“A Radio Ratings Point Has Never Purchased Anything”
Gary Begin/Sound Advantage Media
We’re in the radio industry and we sell rating points.
Buyers and advertisers purchase rating points.
While this is the prevalence of our industry, it’s just a concept. An advertiser’s goal when spending money on radio is to increase sales. They are not purchasing rating points; they are acquiring living, breathing consumers.
This concept is paramount in a PPM world, where many markets are witnessing unprecedented rating compression. When five stations all have a 0.5 rating, many think the only way to differentiate your station from the competition is to reduce price. This negative auction has had a detrimental impact on our business and your station’s income.
Dropping rates to get the buy does not result in a healthy industry. We need to go back to selling the value of our listeners as consumers. When everyone has a 0.5, we need to make sure an advertiser understands why our 0.5 is more valuable (not cheaper) then the competition’s 0.5.
So how do we accomplish this?
Market the Value of Your Listeners
Not all listeners have the same spending power, or buy the same products and services. We need to get back to focusing on who the advertiser needs to reach and why your station is the right choice. Every good station understands the value of qualitative research. Whether it is Nielsen, The Media Audit, Retail Direct, or the Qualitative Diary, radio station sales people need to differentiate their listeners from the competition.
Qualitative tools bring to light that radio buys don’t deliver rating points, but deliver human beings who have a high propensity to buy the advertiser’s product or service.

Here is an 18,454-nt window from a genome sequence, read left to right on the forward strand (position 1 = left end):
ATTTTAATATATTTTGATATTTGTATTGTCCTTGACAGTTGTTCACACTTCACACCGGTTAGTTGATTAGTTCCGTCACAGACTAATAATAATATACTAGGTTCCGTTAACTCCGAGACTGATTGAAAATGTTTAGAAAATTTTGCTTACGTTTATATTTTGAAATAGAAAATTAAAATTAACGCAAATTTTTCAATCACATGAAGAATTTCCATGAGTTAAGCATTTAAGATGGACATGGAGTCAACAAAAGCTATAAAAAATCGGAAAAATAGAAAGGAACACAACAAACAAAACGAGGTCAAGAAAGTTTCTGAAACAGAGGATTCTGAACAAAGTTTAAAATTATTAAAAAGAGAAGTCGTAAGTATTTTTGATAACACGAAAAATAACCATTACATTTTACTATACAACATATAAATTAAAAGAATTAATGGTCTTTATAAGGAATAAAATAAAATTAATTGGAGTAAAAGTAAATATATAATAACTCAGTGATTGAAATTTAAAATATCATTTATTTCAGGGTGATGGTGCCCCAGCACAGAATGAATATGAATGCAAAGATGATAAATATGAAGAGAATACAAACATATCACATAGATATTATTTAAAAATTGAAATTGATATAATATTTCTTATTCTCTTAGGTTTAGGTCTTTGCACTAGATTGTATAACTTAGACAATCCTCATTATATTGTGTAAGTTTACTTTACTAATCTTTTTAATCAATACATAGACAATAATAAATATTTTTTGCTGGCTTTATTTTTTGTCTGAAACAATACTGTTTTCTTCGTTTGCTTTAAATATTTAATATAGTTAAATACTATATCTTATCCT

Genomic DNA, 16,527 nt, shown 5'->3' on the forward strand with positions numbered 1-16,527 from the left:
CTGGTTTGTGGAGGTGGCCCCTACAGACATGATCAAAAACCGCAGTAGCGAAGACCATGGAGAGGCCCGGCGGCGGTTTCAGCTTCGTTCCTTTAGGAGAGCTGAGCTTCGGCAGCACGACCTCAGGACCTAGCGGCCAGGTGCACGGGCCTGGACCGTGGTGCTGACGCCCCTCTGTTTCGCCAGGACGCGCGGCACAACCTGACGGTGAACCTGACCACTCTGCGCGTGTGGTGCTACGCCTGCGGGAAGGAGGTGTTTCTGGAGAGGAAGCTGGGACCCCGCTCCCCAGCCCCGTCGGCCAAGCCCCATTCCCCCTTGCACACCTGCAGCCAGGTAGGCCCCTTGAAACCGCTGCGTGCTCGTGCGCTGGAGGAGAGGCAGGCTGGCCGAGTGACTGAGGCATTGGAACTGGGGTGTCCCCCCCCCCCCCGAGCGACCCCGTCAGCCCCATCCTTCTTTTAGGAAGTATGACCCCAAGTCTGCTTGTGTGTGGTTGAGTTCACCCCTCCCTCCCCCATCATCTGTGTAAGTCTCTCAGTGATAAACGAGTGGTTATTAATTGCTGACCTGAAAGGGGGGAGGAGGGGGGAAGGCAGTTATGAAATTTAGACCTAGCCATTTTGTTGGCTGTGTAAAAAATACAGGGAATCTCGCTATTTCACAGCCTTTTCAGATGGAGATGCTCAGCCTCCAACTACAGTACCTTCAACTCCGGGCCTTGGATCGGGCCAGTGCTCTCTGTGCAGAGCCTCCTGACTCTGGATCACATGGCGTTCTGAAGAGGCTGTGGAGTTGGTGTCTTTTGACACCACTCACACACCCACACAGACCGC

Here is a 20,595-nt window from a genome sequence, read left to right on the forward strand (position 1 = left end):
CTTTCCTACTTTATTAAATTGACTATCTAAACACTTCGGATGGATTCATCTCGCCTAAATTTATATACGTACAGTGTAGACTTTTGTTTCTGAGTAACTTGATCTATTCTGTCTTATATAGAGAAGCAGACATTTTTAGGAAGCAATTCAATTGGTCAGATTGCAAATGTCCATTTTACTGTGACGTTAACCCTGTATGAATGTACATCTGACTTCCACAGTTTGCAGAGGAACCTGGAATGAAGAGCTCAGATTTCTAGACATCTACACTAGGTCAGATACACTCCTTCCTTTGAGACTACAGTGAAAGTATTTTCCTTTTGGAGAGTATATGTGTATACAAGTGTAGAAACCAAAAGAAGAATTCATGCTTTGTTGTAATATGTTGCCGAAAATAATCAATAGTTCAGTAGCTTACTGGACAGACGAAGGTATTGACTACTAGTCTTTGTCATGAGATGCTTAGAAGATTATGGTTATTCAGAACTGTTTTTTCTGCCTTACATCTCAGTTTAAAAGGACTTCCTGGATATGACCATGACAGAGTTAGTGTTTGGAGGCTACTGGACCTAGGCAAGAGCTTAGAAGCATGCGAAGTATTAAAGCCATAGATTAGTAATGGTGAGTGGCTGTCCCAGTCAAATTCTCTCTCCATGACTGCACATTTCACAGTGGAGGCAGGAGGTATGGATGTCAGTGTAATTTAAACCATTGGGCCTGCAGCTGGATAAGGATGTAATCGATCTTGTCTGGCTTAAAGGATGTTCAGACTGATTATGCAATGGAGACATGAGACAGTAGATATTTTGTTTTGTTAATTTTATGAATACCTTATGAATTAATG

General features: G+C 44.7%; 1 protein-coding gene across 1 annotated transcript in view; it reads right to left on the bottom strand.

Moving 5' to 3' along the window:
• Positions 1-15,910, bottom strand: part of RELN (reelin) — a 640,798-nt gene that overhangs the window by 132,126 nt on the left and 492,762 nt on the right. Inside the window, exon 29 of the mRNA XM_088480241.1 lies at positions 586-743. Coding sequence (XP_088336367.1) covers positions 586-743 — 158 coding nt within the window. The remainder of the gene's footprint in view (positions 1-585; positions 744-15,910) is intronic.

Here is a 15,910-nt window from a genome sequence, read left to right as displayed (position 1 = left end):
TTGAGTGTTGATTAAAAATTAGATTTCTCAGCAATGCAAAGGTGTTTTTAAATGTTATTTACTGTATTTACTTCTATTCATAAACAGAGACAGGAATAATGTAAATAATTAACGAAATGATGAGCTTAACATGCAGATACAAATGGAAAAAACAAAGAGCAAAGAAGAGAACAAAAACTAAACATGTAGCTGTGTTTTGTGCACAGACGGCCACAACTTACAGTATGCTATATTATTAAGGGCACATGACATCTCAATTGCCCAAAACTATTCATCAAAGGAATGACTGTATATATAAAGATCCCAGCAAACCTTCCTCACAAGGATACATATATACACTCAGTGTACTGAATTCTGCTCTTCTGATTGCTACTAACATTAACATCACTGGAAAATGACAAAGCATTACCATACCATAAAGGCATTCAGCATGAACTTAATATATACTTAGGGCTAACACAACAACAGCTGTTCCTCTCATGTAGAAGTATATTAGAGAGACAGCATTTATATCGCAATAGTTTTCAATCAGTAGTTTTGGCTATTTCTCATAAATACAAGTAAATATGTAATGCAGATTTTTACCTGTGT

When it comes to qualitative research, many radio station sales people focus on the standard socioeconomic categories. I urge you to dig deeper than that, and find the product usage categories that your listeners have a high probability to buy. Here is where your listeners’ value really comes into existence.
Sell the Relationship That These Listeners Have with Your Station
Average quarter hour is just one element of your station’s estimates as reported by Nielsen. Do your listeners have an emotional relationship with your station? Are your station’s listeners more passionate about your station than the stations tied with you on the ranker? Do you have higher time spent listening or higher first preference estimates than those around you? If so, document it – and not just with numbers, but also with the implication that your listeners love your station, and are very loyal. This fact means that, by advertising on your station, an advertiser can buy benevolence that they might not get from purchasing another station.